Beyond the Break began with the following question:

What if a heterosexual woman found herself suddenly falling for her female friend?

And then I wondered: What if she were married? Actually…what if they BOTH were married? And what if the reason she fell for her friend was that her friend was the first safe place she’d found since a terrible childhood trauma? And what if their relationship could unfold on its own terms, outside of the tidy check-this-or-this-or-this sexuality boxes we’ve drawn for ourselves?

And, okay, fine, I also asked: What if it could be a hot/sexy story, with no cringing away from the, ahem…details? 😉

And now, my questions are a NOVEL. Isn’t that insane? Beyond the Break is HERE. <<< No seriously, it’s literally right there. Like, if you click there, you can go buy Beyond the Break.

*****

People sometimes ask for advice on how to write a novel, as if it were possible to answer that question in a single conversation or via one text message reply. I mean, honestly, do you think I just sat down and wrote a book? Wait…ok, I guess I did literally sit down and write a book, but it was a tad more complicated than that.

I’ve only written one book (well, two, if you count the super rough one that is currently snarling like a caged demon in the bowels of my hard drive–and I don’t), so I’m not an expert by any stretch of the imagination. But some of you have asked, so I will tell you my personal writing and self-publishing process, and who knows? Maybe it will inspire you to begin a novel-writing journey of your own.

How To Publish A Novel, In 53 Simple Steps:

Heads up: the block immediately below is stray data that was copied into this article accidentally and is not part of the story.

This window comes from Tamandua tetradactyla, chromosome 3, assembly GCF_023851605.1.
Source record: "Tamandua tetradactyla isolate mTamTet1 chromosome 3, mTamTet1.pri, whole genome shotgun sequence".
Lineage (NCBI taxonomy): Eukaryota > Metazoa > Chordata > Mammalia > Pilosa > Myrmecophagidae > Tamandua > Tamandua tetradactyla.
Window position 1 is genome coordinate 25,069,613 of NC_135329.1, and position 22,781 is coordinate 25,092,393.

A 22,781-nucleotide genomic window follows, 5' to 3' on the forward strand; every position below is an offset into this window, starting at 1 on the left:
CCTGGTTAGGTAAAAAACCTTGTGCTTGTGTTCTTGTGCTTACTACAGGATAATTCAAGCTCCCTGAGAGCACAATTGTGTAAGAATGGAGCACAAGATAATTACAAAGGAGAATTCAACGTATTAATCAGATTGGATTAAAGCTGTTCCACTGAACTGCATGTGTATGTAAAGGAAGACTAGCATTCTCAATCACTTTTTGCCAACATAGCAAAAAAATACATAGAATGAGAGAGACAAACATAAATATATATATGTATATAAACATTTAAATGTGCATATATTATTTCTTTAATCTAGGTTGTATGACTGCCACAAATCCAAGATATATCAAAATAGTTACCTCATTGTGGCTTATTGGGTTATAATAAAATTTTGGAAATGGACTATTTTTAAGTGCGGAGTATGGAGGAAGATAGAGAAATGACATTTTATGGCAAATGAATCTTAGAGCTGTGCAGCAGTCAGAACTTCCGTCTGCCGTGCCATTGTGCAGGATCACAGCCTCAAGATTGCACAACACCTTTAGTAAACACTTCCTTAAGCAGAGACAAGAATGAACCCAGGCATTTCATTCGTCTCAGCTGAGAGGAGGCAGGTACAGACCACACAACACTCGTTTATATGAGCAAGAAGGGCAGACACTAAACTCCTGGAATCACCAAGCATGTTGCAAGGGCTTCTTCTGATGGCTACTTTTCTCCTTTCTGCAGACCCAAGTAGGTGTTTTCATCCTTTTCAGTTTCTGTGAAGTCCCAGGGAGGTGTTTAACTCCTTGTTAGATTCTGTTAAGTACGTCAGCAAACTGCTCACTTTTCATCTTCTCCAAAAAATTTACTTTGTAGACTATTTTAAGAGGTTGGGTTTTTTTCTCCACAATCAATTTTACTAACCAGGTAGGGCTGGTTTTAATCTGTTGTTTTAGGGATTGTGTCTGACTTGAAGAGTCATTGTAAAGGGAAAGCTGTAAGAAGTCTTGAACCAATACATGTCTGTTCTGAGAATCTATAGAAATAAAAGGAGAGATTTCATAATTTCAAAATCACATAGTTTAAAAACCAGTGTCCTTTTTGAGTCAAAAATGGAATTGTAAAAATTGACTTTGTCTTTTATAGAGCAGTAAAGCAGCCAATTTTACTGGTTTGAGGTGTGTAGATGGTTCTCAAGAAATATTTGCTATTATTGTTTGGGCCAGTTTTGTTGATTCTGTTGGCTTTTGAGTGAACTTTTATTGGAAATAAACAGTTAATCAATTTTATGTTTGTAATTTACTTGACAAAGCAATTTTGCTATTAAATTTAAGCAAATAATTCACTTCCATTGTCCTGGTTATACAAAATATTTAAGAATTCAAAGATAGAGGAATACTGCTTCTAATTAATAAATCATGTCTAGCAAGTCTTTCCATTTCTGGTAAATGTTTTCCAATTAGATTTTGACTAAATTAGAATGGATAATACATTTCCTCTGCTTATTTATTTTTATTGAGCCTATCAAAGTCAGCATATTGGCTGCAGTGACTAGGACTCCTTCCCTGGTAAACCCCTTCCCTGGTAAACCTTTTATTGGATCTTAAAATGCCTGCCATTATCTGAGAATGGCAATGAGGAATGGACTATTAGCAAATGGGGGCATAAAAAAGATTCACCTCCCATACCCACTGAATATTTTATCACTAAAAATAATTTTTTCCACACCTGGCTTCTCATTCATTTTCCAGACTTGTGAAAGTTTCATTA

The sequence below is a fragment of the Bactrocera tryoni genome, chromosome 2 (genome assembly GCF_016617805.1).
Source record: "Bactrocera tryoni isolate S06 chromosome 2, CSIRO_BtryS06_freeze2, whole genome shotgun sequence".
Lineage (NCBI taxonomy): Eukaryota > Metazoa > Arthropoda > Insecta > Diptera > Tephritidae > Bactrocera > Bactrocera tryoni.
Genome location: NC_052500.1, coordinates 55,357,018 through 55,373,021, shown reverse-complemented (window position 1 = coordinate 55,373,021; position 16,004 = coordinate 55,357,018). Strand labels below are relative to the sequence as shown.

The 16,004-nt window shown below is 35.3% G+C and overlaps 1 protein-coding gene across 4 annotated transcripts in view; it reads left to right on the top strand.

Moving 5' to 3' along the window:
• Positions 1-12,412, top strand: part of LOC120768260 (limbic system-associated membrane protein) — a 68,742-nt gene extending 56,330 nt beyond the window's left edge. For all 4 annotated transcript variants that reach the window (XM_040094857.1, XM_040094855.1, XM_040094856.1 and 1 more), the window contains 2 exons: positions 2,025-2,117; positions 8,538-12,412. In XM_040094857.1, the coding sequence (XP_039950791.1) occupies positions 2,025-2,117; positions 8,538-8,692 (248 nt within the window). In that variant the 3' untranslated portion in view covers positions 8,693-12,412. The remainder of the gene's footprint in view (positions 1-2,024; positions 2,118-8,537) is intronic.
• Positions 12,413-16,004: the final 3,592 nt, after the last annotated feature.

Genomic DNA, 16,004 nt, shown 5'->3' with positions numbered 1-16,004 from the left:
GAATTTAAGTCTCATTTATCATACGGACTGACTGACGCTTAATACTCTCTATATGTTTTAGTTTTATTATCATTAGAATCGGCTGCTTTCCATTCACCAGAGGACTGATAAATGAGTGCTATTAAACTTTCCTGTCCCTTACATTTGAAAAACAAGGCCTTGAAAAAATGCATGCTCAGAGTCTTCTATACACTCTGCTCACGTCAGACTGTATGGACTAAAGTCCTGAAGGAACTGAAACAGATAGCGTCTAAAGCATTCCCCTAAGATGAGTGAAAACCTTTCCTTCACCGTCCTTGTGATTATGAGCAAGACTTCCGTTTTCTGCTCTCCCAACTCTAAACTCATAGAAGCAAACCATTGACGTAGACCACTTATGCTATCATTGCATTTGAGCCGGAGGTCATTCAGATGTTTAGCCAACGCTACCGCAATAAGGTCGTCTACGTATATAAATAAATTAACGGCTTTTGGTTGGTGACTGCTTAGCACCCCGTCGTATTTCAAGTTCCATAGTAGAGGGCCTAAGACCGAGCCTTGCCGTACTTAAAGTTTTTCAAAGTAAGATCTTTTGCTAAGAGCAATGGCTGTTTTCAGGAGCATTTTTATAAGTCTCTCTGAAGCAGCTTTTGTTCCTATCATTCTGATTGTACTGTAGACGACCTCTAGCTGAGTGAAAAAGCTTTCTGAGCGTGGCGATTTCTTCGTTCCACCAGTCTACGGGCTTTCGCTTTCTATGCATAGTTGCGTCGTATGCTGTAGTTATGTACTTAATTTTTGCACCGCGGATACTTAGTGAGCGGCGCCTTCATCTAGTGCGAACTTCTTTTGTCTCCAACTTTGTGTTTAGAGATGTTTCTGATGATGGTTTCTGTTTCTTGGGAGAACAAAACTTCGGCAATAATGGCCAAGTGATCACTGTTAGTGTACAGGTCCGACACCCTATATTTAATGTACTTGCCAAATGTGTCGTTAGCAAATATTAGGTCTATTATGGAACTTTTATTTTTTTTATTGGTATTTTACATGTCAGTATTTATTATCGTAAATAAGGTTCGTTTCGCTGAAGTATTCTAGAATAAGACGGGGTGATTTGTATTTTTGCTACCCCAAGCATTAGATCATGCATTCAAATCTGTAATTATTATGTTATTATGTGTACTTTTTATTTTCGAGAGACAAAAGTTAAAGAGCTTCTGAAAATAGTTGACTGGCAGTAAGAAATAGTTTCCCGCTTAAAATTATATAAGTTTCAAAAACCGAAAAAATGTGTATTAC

1. Set up a blog, and practice writing for 3 years. Ask for critiques, and pay attention when you get them. Cry over what a tremendous failure you are.
  2. Read fiction.
  3. Toy with the idea of writing a novel. Discard the idea, thinking you are for sure not good enough of a writer yet.
  4. Expand your writing horizons–begin publishing your work, for free, on sites larger than yours. Ask for critiques, and pay attention when you get them. Cry over what a tremendous failure you are.
  5. Read non-fiction.
  6. Toy with the idea of writing a novel. Discard the idea, thinking you are for sure not good enough of a writer yet.
  7. But since you can’t let go of the idea, subscribe to websites about novel writing.
  8. Submit to larger, more selective publications–publications that pay.
  9. Get turned down by those publications, and, instead of tossing your rejected work, pass it around to any writer friends you can find and ask them to tell you, being as brutally honest as possible (tell them you have no feelings) why they think the work was rejected. When they are honest with you, cry, but don’t tell them you cried.
  10. Learn from the critiques. Not everyone’s criticism will be worthy of taking to heart, but you can learn from bad criticism as well as good. Pay attention.
  11. Read the news. (Cry.)
  12. The writer friends who offer the best critiques? Keep them close. Critique them in return. Hand them your soul on a tarnished silver platter, again and again and again.
  13. Subscribe to websites about how to be a better writer in terms of grammar and mechanics.
  14. When your work begins to be accepted at larger publications, compare it to the work that was rejected. Ask yourself: What is the difference between the two?
  15. Toy with the idea of writing a novel. Discard the idea, thinking you are for sure not good enough of a writer yet.
  16. But you still can’t let go of the dream. Subscribe to more websites about novel writing.
  17. Read poetry.
  18. Keep writing.
  19. Keep writing.
  20. Keep writing.
  21. Listen to music–with words and without–and pay attention to the crescendos and diminuendos, the expositions, developments, climaxes, and resolutions. Music is writing, too.
  22. Get hit with an idea that makes you want to claw your fucking skin off. Talk to a friend about it. The friend tells you if you don’t start your damn novel, they’ll punch you in the face.
  23. Read books about how to write.
  24. (You should have been reading fiction this whole time, becoming slower and slower with your reading because now you’re analyzing sentence structure, syntax, rhythm, plot points, character development.)
  25. Keep writing.
  26. Keep writing.
  27. Keep writing.
  28. Dream about your characters. Jot shit down on post-it notes and leave them all over the house. Carry notebooks but forget about them and instead dictate ideas into your phone, you modern writer, you.